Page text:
Many use the Internet to access information. Beyond that, few matriculate to knowledge. Precious few beyond that graduate to wisdom.
"For all its resources, the digital humanities makes a rookie mistake: It confuses more information for more knowledge. DH [The digital humanities] doesn’t know why it thinks it knows what it does not know. And that is an odd place for a science to be." (Timothy Brennan, "The Digital-Humanities Bust," The Chronicle of Higher Education, October 17, 2017)
Brennan, a professor of cultural studies at the University of Minnesota, goes on to say that the Digital-Humanities promotes ""digitization, classification, description and metadata, organization, and navigation." An amazing list, which leaves out that contradictory and negating quality of what is normally called "thinking." It would be a mistake to see this banishment of the concept as the passive by-product of a technical constraint. It is the aim of the entire operation." (Emphasis mine.)
It leaves out.... thinking. Few are the thinkers; fewer yet are the wise. Information is not knowledge, and is further yet from wisdom. (See The Death of Expertise: The Campaign Against Established Knowledge and Why it Matters, by Tom Nichols.)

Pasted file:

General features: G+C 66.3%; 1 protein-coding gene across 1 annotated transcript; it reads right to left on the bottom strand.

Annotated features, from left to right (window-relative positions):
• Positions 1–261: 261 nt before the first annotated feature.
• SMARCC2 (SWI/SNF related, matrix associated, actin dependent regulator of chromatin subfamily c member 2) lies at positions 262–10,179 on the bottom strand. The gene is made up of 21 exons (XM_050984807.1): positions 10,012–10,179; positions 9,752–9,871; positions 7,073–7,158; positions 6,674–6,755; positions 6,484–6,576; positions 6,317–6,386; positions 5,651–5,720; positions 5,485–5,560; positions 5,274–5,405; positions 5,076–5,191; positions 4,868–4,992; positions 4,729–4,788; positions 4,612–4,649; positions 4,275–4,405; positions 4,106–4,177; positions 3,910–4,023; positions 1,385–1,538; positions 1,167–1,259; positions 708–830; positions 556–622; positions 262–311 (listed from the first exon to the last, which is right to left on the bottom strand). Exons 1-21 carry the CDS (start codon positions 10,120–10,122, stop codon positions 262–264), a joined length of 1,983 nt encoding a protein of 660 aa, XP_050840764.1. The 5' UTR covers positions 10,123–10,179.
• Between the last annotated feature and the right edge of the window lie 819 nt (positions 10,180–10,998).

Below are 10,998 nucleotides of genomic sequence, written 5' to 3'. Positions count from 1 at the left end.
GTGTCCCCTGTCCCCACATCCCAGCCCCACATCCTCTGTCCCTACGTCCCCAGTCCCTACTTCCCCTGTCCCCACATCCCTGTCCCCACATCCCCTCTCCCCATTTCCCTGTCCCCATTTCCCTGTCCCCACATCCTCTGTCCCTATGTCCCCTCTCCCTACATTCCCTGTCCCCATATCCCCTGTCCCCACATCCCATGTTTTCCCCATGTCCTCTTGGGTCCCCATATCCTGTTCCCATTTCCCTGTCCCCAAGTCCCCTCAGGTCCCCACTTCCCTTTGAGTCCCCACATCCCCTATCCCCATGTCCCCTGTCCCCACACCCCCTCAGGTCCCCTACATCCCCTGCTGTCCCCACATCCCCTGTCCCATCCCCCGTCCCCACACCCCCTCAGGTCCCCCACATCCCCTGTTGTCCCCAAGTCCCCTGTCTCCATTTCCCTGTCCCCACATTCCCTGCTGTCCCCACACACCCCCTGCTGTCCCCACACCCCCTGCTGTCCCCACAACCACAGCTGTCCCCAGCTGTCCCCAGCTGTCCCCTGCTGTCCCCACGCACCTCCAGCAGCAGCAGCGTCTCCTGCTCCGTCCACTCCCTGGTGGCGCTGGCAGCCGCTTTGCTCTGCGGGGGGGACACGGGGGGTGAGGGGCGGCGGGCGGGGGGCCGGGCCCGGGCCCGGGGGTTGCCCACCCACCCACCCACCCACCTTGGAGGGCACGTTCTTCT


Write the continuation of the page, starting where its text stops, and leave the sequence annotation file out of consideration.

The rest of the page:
Wisdom is a deep well, requiring a lifetime spent in focus and discipline. Wisdom is a mile deep and an inch wide. Information is shallow, an inch deep and a mile wide. (See Nicholas Carr, The Shallows: What the Internet Is Doing To Our Brains.)
Information says "X is."
Knowledge says "This is how X is."
Wisdom says "This is why X is."
Information grows like mushrooms. Knowledge grows like an oak tree. Wisdom grows like a canyon.
There's nothing better than being wise,
Knowing how to interpret the meaning of life.
Wisdom puts light in the eyes,
And gives gentleness to words and manners.
Peterson, Eugene H.. The Message Remix 2.0: The Bible In contemporary Language (p. 941).